# Non-closed range space of Laplace operators?

Set $$-\Delta: H^2(\mathbb{R}^3) \subseteq L^2(\mathbb{R}^3) \to L^2(\mathbb{R}^3)$$. Then $$\mathcal{R}(-\Delta)$$ is non-closed?

Sorry if this question is trivial. I am not familiar with theory of linear partial differential operators. This is a result I may use as a "black box".

Thank you in advance!

## 2 Answers

The range of the Laplace operator $$-\Delta: L^2(\mathbb{R^d}) \supseteq H^2(\mathbb{R^d}) \to L^2(\mathbb{R^d})$$ is not closed (for any dimension $$d \ge 1$$).

To see this, one can for instance use the following observations:

• $$-\Delta$$ has empty point spectrum, so $$0$$ is not an eigenvalue of $$-\Delta$$.

• $$0$$ is a spectral value of $$-\Delta$$, and the spectrum of $$-\Delta$$ has empty interior (within the complex plane) since $$-\Delta$$ is self-adjoint and its spectrum is thus real.

Those (and more) spectral properties of $$-\Delta$$ are very well-known in PDE theory and in Mathematical Physics; see for instance Theorem 7.17 in "G. Teschl: Mathematical Methods in Quantum Mechanics - With Applications to Schrödinger Operators (2014)".

Now the claim follows from the following general result:

Proposition. Let $$A: E \supseteq D(A) \to E$$ be a closed linear operator on a (complex) Banach space $$E$$. Assume that a given number $$\lambda \in \mathbb{C}$$ is not an eigenvalue of $$A$$, but contained in the topological boundary of the spectrum of $$A$$. Then $$\lambda - A$$ has non-closed range.

Proof. The operator $$\lambda - A$$ is an injective and continuous linear operator from $$D(A)$$ to $$E$$ (where $$D(A)$$ is endowed with the graph norm $$\|\cdot\|_{D(A)}$$). Hence, if $$\lambda - A$$ had closed range, it would be a linear homeomorphism from the Banach space $$D(A)$$ to the range of $$\lambda - A$$. In particular, $$\lambda - A$$ would be bounded below in the sense that there exists a constant $$c > 0$$ such that $$\|(\lambda - A)x\|_E \ge c \|x\|_{D(A)}$$ for all $$x \in D(A)$$.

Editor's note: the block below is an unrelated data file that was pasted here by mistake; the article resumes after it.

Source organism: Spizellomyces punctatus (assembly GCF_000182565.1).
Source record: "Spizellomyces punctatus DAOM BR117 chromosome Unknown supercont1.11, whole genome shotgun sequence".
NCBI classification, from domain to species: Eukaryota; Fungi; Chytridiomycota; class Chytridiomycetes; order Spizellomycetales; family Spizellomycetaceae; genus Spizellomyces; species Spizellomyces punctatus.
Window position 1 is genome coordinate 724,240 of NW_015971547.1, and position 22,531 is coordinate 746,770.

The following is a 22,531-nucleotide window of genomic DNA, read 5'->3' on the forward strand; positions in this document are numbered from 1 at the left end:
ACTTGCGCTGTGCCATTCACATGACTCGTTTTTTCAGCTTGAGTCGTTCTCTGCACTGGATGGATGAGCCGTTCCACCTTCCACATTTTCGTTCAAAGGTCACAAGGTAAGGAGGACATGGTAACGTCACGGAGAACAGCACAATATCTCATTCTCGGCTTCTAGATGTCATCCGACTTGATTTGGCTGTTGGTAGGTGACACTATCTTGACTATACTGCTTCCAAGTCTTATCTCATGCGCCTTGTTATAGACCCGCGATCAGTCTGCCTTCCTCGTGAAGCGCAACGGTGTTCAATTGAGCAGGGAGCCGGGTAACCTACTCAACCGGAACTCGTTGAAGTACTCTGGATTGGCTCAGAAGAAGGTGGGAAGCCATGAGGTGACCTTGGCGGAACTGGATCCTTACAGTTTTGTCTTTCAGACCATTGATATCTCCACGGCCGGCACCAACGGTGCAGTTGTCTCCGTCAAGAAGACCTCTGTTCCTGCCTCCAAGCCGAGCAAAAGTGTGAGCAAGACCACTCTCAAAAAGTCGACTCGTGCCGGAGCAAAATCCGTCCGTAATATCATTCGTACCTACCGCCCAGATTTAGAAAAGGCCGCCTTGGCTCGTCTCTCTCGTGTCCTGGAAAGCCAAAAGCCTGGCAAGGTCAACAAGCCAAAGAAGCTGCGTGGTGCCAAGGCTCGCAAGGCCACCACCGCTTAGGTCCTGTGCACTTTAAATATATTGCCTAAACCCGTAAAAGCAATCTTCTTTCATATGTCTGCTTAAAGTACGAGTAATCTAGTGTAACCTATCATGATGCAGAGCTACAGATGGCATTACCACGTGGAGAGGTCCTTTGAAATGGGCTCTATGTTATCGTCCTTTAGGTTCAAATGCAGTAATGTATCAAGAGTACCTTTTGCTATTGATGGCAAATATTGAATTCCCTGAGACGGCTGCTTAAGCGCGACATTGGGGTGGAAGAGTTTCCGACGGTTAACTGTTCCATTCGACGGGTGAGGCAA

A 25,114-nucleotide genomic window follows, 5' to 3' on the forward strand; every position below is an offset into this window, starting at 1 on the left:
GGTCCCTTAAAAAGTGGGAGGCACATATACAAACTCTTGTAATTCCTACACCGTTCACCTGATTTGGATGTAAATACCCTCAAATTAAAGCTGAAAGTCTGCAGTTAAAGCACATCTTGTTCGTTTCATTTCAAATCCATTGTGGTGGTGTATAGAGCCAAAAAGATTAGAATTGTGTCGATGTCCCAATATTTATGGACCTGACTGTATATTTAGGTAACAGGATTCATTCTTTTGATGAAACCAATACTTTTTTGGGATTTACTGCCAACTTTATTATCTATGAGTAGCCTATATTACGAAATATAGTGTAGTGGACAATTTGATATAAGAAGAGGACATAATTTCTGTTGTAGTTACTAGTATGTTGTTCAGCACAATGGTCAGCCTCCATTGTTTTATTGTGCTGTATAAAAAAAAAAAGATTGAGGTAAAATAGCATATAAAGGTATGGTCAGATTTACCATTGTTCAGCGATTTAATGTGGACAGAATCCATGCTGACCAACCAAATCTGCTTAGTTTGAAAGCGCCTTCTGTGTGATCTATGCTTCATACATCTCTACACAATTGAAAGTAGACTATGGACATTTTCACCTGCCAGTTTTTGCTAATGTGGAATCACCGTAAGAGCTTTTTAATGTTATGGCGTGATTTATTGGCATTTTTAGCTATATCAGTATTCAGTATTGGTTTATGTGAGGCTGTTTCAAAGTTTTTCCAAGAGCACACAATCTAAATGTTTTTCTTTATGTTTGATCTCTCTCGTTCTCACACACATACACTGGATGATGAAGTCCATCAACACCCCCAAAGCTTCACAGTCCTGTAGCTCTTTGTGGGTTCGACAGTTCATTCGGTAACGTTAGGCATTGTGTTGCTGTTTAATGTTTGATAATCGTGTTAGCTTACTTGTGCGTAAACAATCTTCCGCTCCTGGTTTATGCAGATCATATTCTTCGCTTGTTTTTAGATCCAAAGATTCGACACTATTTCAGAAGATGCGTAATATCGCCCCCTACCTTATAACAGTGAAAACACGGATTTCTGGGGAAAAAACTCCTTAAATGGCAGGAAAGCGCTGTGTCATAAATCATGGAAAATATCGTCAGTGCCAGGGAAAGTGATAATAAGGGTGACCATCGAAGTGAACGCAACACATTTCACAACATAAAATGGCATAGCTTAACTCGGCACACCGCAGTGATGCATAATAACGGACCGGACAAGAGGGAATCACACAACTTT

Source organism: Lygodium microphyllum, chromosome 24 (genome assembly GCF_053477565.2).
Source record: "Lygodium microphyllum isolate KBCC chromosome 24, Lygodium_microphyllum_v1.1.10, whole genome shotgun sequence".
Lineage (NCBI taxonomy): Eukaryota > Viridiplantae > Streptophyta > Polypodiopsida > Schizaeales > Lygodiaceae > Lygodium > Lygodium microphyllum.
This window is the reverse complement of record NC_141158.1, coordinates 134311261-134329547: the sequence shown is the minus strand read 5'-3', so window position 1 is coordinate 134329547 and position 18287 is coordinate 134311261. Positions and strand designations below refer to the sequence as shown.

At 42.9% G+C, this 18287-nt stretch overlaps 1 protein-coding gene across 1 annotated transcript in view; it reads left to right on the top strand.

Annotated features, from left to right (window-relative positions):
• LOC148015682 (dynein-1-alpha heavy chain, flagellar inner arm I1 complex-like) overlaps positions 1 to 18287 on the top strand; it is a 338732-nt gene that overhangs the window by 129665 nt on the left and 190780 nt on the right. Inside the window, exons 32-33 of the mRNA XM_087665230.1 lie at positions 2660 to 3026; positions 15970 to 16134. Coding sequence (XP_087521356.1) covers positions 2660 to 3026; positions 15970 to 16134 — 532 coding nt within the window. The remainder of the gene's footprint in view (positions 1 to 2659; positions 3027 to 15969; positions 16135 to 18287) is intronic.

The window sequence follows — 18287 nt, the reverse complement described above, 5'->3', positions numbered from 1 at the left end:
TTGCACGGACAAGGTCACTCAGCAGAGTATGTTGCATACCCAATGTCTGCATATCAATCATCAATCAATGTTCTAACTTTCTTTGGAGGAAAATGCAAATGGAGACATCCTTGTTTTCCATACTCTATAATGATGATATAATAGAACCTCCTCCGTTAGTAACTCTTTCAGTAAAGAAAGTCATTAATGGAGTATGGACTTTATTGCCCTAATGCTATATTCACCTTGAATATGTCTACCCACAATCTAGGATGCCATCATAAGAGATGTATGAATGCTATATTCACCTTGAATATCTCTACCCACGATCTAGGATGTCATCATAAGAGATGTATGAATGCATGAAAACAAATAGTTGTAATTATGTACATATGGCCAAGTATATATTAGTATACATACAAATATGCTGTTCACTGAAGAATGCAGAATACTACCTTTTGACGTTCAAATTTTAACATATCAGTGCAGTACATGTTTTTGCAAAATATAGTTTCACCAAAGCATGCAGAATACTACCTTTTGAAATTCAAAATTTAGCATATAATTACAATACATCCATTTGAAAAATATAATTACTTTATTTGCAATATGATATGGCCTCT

However, as $$\lambda$$ is a value in the topological boundary of the spectrum of $$A$$, it follows that $$\lambda$$ is an approximate eigenvalue of $$A$$, meaning that there exists a sequence $$(x_n) \subseteq D(A)$$, normalized in $$E$$, such that $$(\lambda - A)x_n \to 0$$ in $$E$$. Note that $$\|x_n\|_{D(A)} \ge \|x_n\|_E = 1$$ for all $$n$$, so we obtain a contradiction to the fact that $$\lambda - A$$ is bounded below.

Remark. The fact that every $$\lambda$$ in the boundary of the spectrum $$\sigma(A)$$ is an approximate eigenvalue of $$A$$ is a simple consequence of standard properties of the resolvent of $$A$$; see for instance Lemma IV.1.9 in [Engel, Nagel: One-Parameter Semigroups for Linear Evolution Equations (2000)].

• This is a really clear answer! However, I still need some appropriate references since I am not familiar with the details of spectrum of $-\Delta$ and concepts: "topological boundary of spectrum", " approximate eigenvalue". – Yidong Luo Sep 12 '19 at 6:51
• @YidongLuo: The topological boundary of the spectrum is no special concept, but just the boundary of the spectrum with respect to the usual topology in $\mathbb{C}$. I added a reference to the fact that every point in the boundary of the spectrum is an approximate eigenvalue (and I slightly changed the properties of the sequence $(x_n)$ in the above proof as to be consistent with this reference). The spectral properties of the Laplace operator on $\mathbb{R}^d$ are standard and can be probably be found in many books or manuscripts about PDE or matematical physics. – Jochen Glueck Sep 12 '19 at 8:22
• I failed in searching the appropriate materials for the spectral properties shown above. Could you help recommend some materials? – Yidong Luo Sep 12 '19 at 9:49
• @YidongLuo: I added a reference. – Jochen Glueck Sep 12 '19 at 10:18
• @JochenGlueck Is it in general true that a continuous operator has a closed range if, and only if, 0 is not an eigenvalue and does not lie on the boundary of the spectrum? – Ivan Nov 10 '20 at 12:32

After comprehension of the answer by Jochen Glueck, we give an answer with our background.

Use the following observation:

• $$0$$ is a spectral value of $$-\Delta$$, and further since there exist no point spectrum and residual spectrum of $$-\Delta$$, we know $$0$$ locates in the continuous spectrum of $$-\Delta$$.

This yields that $$\begin{equation*} \mathcal{N}(-\Delta) = \{ 0 \}, \ \ \overline{\mathcal{R}(-\Delta)} = L^2(\mathbb{R}^3) \\ (-\Delta)^{-1} \ \textrm{unbounded}. \end{equation*}$$

Now assume that $$\mathcal{R}(-\Delta)$$ is closed, by

Proposition: If $$A \in \mathcal{C}(X,Y)$$, then $$\begin{equation} A|_{\mathcal{C}(A)} \ \textrm{has a bounded inverse} \Longleftrightarrow \mathcal{R}(A) \ \textrm{closed}, \ \textrm{where} \ \mathcal{C}(A) := \mathcal{D}(A)\cap \mathcal{N}(A)^\perp \end{equation}$$ (See Chapter 9.3, 2 (M) in "A. Israel, T. Greville, Generalized Inverses Theory and Applications. Second Edition, Springer-Verlag, New York, 2003.")

we have $$(-\Delta)^{-1}$$ bounded. This is a contradiction.